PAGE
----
James Ring ’51, P’84

Hamilton College Dean of Faculty Suzanne Keen announced the death of Winslow Professor of Physics Emeritus James W. Ring ’51, P’84 in an email to the Hamilton community on April 29.

(Update: A memorial service will be held 11 a.m. Saturday, Sept. 21, at the Chapel.) 

I write with the sad news that Winslow Professor of Physics Emeritus James W. Ring ’51, P’84, a devoted member of the faculty for more than four decades, died on Saturday.

Jim received his bachelor’s degree in mathematics and physics from Hamilton in 1951, graduating as an elected member of Phi Beta Kappa. He earned a Ph.D. in nuclear physics in 1958 from the University of Rochester, where he became a member of Sigma Xi. Jim joined the Hamilton faculty as an assistant professor in 1957, earned tenure, received promotion to associate professor in 1962, and became a full professor in 1969. He retired in 2003.

A nuclear physicist, Jim’s research interests included scattering of pions from hydrogen and investigating H-bonded liquids by dielectric constant, viscosity measurements, and by neutron scattering. An early campaigner for the environment, energy and climate change, Jim studied topics in environmental physics such as the dangers of radon, nuclear fallout, fracking, solar energy, and global warming.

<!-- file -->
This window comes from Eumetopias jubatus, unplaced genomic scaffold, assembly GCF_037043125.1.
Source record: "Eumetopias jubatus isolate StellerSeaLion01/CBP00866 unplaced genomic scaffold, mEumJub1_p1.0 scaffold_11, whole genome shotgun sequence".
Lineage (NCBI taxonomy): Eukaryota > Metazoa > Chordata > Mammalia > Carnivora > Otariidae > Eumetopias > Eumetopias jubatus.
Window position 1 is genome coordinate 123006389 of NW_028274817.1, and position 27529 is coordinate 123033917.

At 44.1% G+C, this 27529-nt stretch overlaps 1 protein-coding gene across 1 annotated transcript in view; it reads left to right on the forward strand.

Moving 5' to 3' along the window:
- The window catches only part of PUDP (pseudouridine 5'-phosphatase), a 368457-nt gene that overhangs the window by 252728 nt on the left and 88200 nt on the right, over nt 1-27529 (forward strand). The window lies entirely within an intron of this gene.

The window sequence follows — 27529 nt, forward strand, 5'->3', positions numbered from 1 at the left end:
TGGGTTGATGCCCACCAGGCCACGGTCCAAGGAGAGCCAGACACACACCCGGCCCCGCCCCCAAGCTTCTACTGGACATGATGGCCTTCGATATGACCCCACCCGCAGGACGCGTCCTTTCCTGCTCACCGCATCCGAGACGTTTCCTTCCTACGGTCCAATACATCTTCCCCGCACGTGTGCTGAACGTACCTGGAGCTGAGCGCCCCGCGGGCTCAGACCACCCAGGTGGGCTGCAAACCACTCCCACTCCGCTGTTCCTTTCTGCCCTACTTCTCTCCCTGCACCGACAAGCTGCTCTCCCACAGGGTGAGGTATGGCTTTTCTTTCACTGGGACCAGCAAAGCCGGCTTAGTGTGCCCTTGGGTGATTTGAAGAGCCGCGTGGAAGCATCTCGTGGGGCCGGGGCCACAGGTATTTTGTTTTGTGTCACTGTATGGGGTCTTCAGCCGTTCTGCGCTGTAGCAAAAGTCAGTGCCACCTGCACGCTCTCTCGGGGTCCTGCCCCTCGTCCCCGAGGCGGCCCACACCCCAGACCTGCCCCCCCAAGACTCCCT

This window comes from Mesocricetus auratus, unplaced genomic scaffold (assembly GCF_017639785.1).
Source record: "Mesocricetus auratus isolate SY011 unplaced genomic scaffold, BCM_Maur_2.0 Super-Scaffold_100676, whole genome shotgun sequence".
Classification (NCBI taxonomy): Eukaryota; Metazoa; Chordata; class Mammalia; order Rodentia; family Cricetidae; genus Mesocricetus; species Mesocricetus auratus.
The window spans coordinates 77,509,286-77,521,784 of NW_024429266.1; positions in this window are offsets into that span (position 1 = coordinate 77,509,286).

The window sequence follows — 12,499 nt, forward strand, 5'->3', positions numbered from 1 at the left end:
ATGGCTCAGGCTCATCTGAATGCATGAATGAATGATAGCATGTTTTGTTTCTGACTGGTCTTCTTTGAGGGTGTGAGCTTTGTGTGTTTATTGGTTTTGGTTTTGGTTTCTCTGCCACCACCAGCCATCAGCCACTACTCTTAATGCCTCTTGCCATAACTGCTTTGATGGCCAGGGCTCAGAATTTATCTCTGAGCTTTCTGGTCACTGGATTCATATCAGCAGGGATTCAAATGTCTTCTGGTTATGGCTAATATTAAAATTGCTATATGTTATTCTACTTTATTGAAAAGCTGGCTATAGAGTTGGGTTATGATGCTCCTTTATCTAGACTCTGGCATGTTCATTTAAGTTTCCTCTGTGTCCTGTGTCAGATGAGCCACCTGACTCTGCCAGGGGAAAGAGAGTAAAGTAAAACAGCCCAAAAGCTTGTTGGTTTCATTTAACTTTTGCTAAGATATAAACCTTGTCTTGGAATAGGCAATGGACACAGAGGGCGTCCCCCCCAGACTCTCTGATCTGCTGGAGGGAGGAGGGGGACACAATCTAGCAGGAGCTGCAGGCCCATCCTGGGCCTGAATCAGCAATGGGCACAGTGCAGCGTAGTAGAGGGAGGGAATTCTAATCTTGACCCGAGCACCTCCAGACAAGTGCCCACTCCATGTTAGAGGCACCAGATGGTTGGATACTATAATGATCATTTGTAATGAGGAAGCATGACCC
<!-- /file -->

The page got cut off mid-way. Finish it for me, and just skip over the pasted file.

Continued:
He was recognized by Gerald Ford for his work on passive solar design (as manifest by the solar classroom on campus). He contributed to the science of civil defense and disaster planning. Jim also worked with Hamilton colleagues, including analyzing experiments for evidence of the validity of Phil Pearle's continuous spontaneous localization theory and dating Gene Domack’s sediment core samples from Antartica. His work was published in numerous scholarly journals, including The Physics of Simple LiquidsNature; Physical ReviewJournal of Chemical PhysicsHealth Physicsthe American Journal of Archeology; and Environment International.   

During his 46-year tenure in the Physics Department at Hamilton, Jim also served as a visiting scientist at the Atomic Energy Research Establishment in Harwell, U.K., the Physical Chemistry Laboratory at Oxford University, the Center for Energy and Environmental Studies at Princeton, and the Laboratory of Heating and Air Conditioning at the University of Denmark. Jim derived great satisfaction from involving students in his research and recently established an endowment at Hamilton to support student research in the sciences.

Jim was a member of an extended Hamilton family that included his son Andrew ’84, brothers Connie ’53 and Gordon ’63, and nephew John ’87. He and his wife, Betty, were married 59 years.

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